Label: Dolphins

February 18, 2013

Tourists on a whale watching boat off the coast of California saw a rare sight this week. Their boat followed thousands of dolphins in a superpod that the captain estimated was seven miles (11 kilometers) long and five miles (8 kilometers) wide. The ship’s captain estimated there were 100,000 dolphins.

Of course, we know that dolphins are highly social animals, living in pods of as many as a dozen dolphins. Sometimes, especially when there is a lot of food in the area, pods come together into superpods. That appears to be what happened here.

Can you imagine all the talking with that many dolphins together? I would love to have seen (and heard) that sight!

Posted by: Seymour Simon

(5) Comments  •   Labels: science news, Animals, Oceans, Dolphins   •  Permalink (link to this article)

January 25, 2013

When a dolphin needed help off the coast of Hawaii, he swam right up to a scuba instructor and let him know.

Keller Laros was leading a group of divers on a tour off the coast of Kona, Hawaii, last week.  "All of a sudden I heard a loud squeak, and I turned around, and the dolphin was literally three feet behind me," Laros said. "He swam right up to me."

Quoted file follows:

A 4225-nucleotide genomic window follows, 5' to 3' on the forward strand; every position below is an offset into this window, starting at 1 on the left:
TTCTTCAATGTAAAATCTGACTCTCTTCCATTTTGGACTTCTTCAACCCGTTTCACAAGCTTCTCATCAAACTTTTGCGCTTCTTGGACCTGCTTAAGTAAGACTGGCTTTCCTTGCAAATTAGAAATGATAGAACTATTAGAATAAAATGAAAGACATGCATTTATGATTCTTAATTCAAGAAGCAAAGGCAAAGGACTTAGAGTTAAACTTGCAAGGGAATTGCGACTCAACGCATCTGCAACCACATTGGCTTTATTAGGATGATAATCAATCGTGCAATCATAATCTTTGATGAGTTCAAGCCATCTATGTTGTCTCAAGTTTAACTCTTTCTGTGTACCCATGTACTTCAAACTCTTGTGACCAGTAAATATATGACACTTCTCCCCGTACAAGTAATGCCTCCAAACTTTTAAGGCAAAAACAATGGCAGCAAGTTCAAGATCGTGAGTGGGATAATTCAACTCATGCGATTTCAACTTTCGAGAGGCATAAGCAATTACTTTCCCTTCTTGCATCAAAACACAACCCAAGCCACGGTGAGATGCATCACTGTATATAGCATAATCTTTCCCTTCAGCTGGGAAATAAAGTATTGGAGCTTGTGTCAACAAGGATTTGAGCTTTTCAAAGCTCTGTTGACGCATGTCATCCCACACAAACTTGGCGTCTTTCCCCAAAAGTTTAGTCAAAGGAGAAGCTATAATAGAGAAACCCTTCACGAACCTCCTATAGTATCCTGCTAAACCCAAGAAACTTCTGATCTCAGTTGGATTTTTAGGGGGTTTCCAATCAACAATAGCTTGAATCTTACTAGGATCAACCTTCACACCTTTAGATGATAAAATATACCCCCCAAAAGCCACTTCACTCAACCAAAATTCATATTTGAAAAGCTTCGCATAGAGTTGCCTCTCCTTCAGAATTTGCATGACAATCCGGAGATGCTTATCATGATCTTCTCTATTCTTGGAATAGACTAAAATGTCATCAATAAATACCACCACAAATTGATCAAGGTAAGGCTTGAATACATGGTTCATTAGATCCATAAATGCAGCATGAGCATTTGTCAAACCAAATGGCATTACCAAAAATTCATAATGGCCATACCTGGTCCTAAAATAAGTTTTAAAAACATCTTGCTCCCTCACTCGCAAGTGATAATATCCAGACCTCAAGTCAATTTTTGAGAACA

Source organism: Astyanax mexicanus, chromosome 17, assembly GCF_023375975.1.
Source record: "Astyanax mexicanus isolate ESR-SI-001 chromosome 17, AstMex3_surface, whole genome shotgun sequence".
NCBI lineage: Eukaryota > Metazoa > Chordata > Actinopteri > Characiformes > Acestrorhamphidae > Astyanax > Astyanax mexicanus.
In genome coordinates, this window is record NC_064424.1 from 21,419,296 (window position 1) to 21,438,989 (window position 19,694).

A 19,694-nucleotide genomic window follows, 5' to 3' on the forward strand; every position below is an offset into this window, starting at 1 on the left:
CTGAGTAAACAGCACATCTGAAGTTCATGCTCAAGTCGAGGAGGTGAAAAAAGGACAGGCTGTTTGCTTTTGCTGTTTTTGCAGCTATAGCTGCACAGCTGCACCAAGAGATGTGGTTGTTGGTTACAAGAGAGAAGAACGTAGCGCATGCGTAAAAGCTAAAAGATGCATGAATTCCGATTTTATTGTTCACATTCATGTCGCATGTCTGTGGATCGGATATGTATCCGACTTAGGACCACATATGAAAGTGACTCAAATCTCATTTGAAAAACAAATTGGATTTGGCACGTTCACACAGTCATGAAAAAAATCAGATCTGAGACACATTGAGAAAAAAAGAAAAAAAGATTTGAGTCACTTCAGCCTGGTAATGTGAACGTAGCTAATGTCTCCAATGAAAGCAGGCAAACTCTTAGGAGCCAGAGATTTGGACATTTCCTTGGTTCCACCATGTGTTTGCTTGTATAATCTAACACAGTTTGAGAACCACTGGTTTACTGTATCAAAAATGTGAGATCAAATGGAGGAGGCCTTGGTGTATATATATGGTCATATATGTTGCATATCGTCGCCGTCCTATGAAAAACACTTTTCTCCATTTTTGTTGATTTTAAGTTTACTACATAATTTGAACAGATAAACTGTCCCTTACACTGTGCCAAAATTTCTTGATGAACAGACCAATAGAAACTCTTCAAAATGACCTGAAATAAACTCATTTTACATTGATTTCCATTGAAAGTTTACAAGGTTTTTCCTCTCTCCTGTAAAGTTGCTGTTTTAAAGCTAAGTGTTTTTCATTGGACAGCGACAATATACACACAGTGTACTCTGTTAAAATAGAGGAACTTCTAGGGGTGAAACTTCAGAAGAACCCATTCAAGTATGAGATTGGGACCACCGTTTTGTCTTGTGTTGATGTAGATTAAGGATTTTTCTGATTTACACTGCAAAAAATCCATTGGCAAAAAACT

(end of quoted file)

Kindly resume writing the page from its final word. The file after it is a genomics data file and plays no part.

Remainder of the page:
The diving instructor could tell that something was wrong, and looking more closely, he saw that there was a fishing line hooked onto his fin.

"I said, ‘come here,’ and he swam right up to me," he said. "I put my hand out and I tried to get the fishing hook out of his left pectoral fin." But the animal was having trouble swimming because his fin was still tangled up in the fishing line. The 10-foot long dolphin - almost twice as long as his rescuer was tall - waited patiently while Laros rummaged through the dive tools that he carries in his suit, pulling out a pair of small scissors.

He was able to clip the line off of the dolphin’s mouth and fin, but there was still a little left. They waited while the dolphin went up for a breath of air and came back down. Then Laros and another dive guide removed as much line from under the fin as they could.